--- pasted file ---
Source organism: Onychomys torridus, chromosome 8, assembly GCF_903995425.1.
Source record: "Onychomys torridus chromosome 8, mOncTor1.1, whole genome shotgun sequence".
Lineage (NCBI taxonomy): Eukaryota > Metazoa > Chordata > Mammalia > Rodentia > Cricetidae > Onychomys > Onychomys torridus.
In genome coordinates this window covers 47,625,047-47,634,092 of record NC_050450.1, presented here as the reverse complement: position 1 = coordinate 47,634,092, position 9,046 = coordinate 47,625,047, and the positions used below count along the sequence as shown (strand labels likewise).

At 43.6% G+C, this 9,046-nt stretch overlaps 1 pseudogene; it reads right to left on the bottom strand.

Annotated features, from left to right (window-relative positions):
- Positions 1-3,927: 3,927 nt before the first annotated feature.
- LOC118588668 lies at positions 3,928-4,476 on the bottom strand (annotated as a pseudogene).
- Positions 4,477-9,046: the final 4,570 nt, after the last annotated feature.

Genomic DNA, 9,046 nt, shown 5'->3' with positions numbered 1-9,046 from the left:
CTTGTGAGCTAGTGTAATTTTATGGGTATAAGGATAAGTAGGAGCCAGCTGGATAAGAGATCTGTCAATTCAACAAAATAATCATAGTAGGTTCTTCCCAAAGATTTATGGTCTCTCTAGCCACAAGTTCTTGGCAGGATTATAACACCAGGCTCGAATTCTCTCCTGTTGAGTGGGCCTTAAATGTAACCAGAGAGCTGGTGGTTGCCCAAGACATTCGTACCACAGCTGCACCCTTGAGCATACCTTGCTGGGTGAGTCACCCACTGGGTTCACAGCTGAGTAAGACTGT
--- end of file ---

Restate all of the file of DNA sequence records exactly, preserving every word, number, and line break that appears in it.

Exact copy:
Source organism: Onychomys torridus, chromosome 8, assembly GCF_903995425.1.
Source record: "Onychomys torridus chromosome 8, mOncTor1.1, whole genome shotgun sequence".
Lineage (NCBI taxonomy): Eukaryota > Metazoa > Chordata > Mammalia > Rodentia > Cricetidae > Onychomys > Onychomys torridus.
In genome coordinates this window covers 47,625,047-47,634,092 of record NC_050450.1, presented here as the reverse complement: position 1 = coordinate 47,634,092, position 9,046 = coordinate 47,625,047, and the positions used below count along the sequence as shown (strand labels likewise).

At 43.6% G+C, this 9,046-nt stretch overlaps 1 pseudogene; it reads right to left on the bottom strand.

Annotated features, from left to right (window-relative positions):
- Positions 1-3,927: 3,927 nt before the first annotated feature.
- LOC118588668 lies at positions 3,928-4,476 on the bottom strand (annotated as a pseudogene).
- Positions 4,477-9,046: the final 4,570 nt, after the last annotated feature.

Genomic DNA, 9,046 nt, shown 5'->3' with positions numbered 1-9,046 from the left:
CTTGTGAGCTAGTGTAATTTTATGGGTATAAGGATAAGTAGGAGCCAGCTGGATAAGAGATCTGTCAATTCAACAAAATAATCATAGTAGGTTCTTCCCAAAGATTTATGGTCTCTCTAGCCACAAGTTCTTGGCAGGATTATAACACCAGGCTCGAATTCTCTCCTGTTGAGTGGGCCTTAAATGTAACCAGAGAGCTGGTGGTTGCCCAAGACATTCGTACCACAGCTGCACCCTTGAGCATACCTTGCTGGGTGAGTCACCCACTGGGTTCACAGCTGAGTAAGACTGT